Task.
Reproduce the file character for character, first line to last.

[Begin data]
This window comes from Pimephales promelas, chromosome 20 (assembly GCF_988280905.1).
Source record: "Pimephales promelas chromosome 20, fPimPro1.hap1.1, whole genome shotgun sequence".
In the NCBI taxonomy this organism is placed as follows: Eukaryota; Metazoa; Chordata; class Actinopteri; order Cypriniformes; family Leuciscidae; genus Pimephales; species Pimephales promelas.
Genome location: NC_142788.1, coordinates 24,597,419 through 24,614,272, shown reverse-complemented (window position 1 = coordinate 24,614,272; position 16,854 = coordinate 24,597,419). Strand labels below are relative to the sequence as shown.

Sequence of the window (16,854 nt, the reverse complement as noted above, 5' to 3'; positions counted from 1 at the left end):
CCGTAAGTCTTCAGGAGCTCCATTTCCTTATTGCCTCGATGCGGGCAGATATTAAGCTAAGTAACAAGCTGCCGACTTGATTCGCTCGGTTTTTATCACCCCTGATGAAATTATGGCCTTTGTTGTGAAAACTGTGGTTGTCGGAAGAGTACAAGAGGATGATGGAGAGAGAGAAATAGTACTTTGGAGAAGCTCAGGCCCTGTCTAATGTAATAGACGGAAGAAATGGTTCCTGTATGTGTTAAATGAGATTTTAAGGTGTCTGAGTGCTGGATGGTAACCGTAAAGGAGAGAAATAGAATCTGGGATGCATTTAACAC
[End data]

This window comes from Pimephales promelas, chromosome 20 (assembly GCF_988280905.1).
Source record: "Pimephales promelas chromosome 20, fPimPro1.hap1.1, whole genome shotgun sequence".
In the NCBI taxonomy this organism is placed as follows: Eukaryota; Metazoa; Chordata; class Actinopteri; order Cypriniformes; family Leuciscidae; genus Pimephales; species Pimephales promelas.
Genome location: NC_142788.1, coordinates 24,597,419 through 24,614,272, shown reverse-complemented (window position 1 = coordinate 24,614,272; position 16,854 = coordinate 24,597,419). Strand labels below are relative to the sequence as shown.

Sequence of the window (16,854 nt, the reverse complement as noted above, 5' to 3'; positions counted from 1 at the left end):
CCGTAAGTCTTCAGGAGCTCCATTTCCTTATTGCCTCGATGCGGGCAGATATTAAGCTAAGTAACAAGCTGCCGACTTGATTCGCTCGGTTTTTATCACCCCTGATGAAATTATGGCCTTTGTTGTGAAAACTGTGGTTGTCGGAAGAGTACAAGAGGATGATGGAGAGAGAGAAATAGTACTTTGGAGAAGCTCAGGCCCTGTCTAATGTAATAGACGGAAGAAATGGTTCCTGTATGTGTTAAATGAGATTTTAAGGTGTCTGAGTGCTGGATGGTAACCGTAAAGGAGAGAAATAGAATCTGGGATGCATTTAACAC